will be transformed into a sea of American flags as part of a fund- raiser to assist active duty military and their families, as well as vet- erans. Gary Remland, president of CFO, said that this “Field of Valor” will bring a lot of groups together in a common effort. CFO is looking for partners,


sponsors and volunteers for what the Orange Field of Valor com- mittee believes will be a pride- filled, patriotic event to be contin- ued for years to come. Those interested in becoming


involved may contact Susie Cun- ningham, CFO executive direc- tor via email: Susie@communi- tyfoundationoforange.org. For more information on the organi- zation, go to communityfounda- tionoforange.org.


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num be r ed addresses on Wednesday and Sunday. For now, the


rest ri ctions are voluntary. “We don’t want to be water cops,” he said. But if users don’t com- ply, the next stage will involve penalties. In stage two, an addi- tional $2.50 per ccf (748 gallons) will be charged; stage three is $5 and stage four is $10. Those who continue to exceed their baseline (36 percent of 2013 use), may be further penalized with water flow restrictors or have their water turned off. “But we don’t want to do that, “Vecchiarelli empha- sized. Residents asked if swimming


pools were being restricted (no, not yet); if there would be an ap- peal process (yes, in stage two); if GSW’s pipes would break with everyone watering on the same day as they have done in L.A. (no, local pipes are not as old as the ones that burst); and if water bills would go down (yes, but not by 36 percent).


Trickle down, pay up The acknowledgement that a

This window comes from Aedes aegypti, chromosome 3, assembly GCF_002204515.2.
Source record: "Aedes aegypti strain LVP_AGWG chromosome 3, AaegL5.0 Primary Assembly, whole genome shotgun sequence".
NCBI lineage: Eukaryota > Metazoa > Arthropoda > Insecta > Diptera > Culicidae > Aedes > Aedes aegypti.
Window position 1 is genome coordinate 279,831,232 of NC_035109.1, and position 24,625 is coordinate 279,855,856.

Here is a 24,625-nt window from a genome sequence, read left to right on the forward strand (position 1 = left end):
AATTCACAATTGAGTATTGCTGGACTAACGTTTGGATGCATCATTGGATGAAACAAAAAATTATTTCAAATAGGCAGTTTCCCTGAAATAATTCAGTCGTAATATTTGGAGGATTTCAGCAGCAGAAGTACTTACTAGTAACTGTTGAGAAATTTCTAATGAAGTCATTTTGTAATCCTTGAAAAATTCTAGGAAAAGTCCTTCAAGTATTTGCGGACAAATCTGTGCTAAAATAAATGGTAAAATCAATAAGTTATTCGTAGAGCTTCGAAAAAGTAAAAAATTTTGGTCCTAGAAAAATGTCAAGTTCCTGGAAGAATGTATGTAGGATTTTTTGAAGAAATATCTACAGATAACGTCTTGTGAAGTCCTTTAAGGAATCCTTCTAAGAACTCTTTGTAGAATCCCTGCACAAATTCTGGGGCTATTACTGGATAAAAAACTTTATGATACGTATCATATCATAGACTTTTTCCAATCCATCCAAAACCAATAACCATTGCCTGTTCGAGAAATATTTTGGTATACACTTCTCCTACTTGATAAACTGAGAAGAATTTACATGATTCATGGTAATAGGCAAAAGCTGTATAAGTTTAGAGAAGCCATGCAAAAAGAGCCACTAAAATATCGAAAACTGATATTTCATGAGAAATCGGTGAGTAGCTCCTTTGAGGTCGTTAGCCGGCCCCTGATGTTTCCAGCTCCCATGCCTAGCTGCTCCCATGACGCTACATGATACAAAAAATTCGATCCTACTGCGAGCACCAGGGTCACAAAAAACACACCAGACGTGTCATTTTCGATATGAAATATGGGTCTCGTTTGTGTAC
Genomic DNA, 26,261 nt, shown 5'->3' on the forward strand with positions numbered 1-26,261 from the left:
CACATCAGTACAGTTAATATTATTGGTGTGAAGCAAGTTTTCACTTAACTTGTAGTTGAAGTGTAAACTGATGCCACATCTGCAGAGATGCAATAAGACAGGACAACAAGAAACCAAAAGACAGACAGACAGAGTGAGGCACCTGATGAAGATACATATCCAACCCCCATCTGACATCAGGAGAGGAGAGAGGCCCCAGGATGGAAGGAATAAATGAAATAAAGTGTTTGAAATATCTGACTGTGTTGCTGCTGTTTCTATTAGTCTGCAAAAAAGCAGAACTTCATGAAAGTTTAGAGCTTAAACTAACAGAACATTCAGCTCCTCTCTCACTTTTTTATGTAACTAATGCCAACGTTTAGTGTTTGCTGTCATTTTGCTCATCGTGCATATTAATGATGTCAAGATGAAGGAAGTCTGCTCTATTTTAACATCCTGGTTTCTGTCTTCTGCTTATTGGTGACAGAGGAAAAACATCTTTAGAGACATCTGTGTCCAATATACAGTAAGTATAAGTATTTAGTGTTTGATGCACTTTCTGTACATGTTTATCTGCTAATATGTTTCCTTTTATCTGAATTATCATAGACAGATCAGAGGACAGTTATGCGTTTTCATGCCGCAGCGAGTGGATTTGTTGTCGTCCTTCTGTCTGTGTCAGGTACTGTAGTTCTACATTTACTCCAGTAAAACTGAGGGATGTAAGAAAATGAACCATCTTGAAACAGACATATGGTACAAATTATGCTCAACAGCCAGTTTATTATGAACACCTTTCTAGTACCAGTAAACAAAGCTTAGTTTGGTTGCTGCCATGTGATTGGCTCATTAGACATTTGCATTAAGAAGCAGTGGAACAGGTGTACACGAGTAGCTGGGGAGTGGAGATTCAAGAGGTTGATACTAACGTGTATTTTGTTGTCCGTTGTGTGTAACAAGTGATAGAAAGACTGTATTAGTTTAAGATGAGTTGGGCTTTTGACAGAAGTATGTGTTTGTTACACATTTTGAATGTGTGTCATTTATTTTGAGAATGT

36 percent decrease in use would not be mirrored by a 36 percent decrease in costs garnered the most attention. A surcharge will likely be applied to water bills to cover GSW’s operating and maintenance costs. While Golden State’s expenses will go down, they won’t make up for the 36 percent loss in revenue. “Golden State is entitled to the revenue,” Vecchiarelli said. “We will add the difference to your


bill in the WRAM.” The Water Revenue Adjustment Mechanism is a public utilities commission- sanctioned surcharge. Further, Golden State is, according to the district general manager, allowed to make an eight percent profit to return to shareholders. Unhappy customers noted that


GSW’s rates already go up every year, as much as 800 percent in some cases. Many others cited the unfairness of the company’s rate schedule, and wondered how it could justify charging North Tustin customers so much more than neighboring water agencies. Before declaring that rates


would not be addressed at that evening’s meeting, Vecchiarelli explained that pumping “six tons of water uphill” costs more than moving it horizontally. That led to yet another “rate” comment from a customer who asked why other hilltop areas, where wa- ter was presumably pumped up, “don’t pay as much as us.” GSW will let its custom-


ers know what their individual baselines are within the next few weeks. They can track their progress by routinely reading their meters. The company will publish monthly usage numbers on its website to keep everyone informed. If voluntary cutbacks are insufficient, GSW will look to a stage two scenario, which it says would not be implemented in less than 45 days from the on- set of stage one.


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Golden State Water meeting leaves customers awash in wariness